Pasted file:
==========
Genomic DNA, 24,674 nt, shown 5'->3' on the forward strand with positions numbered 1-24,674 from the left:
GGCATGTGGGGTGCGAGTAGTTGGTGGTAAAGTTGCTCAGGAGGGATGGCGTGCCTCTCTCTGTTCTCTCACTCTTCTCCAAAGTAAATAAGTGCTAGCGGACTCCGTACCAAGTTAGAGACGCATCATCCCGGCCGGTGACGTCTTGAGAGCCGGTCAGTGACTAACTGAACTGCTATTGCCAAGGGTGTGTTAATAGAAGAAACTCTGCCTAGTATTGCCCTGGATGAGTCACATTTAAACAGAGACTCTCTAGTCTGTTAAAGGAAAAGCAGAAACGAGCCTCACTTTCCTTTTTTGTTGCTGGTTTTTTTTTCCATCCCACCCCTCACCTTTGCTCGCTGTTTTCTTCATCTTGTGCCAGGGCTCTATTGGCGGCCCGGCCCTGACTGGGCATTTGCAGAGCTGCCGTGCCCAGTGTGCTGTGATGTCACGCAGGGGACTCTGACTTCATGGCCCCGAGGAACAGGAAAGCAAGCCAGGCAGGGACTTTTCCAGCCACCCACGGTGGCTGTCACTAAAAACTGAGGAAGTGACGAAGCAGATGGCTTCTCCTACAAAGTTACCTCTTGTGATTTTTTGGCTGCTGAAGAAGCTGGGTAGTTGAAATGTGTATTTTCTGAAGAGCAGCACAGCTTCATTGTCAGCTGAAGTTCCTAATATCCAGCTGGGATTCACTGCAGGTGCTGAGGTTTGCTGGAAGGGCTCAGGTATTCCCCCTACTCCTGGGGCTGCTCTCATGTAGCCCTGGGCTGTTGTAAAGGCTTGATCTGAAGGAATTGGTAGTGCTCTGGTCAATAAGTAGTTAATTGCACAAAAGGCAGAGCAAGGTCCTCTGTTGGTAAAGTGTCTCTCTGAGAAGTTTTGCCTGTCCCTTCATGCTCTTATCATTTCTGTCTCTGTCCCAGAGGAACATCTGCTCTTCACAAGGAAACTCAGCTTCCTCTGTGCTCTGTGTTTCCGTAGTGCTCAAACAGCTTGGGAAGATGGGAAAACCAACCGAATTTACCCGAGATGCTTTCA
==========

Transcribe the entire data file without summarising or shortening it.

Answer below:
Genomic DNA, 24,674 nt, shown 5'->3' on the forward strand with positions numbered 1-24,674 from the left:
GGCATGTGGGGTGCGAGTAGTTGGTGGTAAAGTTGCTCAGGAGGGATGGCGTGCCTCTCTCTGTTCTCTCACTCTTCTCCAAAGTAAATAAGTGCTAGCGGACTCCGTACCAAGTTAGAGACGCATCATCCCGGCCGGTGACGTCTTGAGAGCCGGTCAGTGACTAACTGAACTGCTATTGCCAAGGGTGTGTTAATAGAAGAAACTCTGCCTAGTATTGCCCTGGATGAGTCACATTTAAACAGAGACTCTCTAGTCTGTTAAAGGAAAAGCAGAAACGAGCCTCACTTTCCTTTTTTGTTGCTGGTTTTTTTTTCCATCCCACCCCTCACCTTTGCTCGCTGTTTTCTTCATCTTGTGCCAGGGCTCTATTGGCGGCCCGGCCCTGACTGGGCATTTGCAGAGCTGCCGTGCCCAGTGTGCTGTGATGTCACGCAGGGGACTCTGACTTCATGGCCCCGAGGAACAGGAAAGCAAGCCAGGCAGGGACTTTTCCAGCCACCCACGGTGGCTGTCACTAAAAACTGAGGAAGTGACGAAGCAGATGGCTTCTCCTACAAAGTTACCTCTTGTGATTTTTTGGCTGCTGAAGAAGCTGGGTAGTTGAAATGTGTATTTTCTGAAGAGCAGCACAGCTTCATTGTCAGCTGAAGTTCCTAATATCCAGCTGGGATTCACTGCAGGTGCTGAGGTTTGCTGGAAGGGCTCAGGTATTCCCCCTACTCCTGGGGCTGCTCTCATGTAGCCCTGGGCTGTTGTAAAGGCTTGATCTGAAGGAATTGGTAGTGCTCTGGTCAATAAGTAGTTAATTGCACAAAAGGCAGAGCAAGGTCCTCTGTTGGTAAAGTGTCTCTCTGAGAAGTTTTGCCTGTCCCTTCATGCTCTTATCATTTCTGTCTCTGTCCCAGAGGAACATCTGCTCTTCACAAGGAAACTCAGCTTCCTCTGTGCTCTGTGTTTCCGTAGTGCTCAAACAGCTTGGGAAGATGGGAAAACCAACCGAATTTACCCGAGATGCTTTCA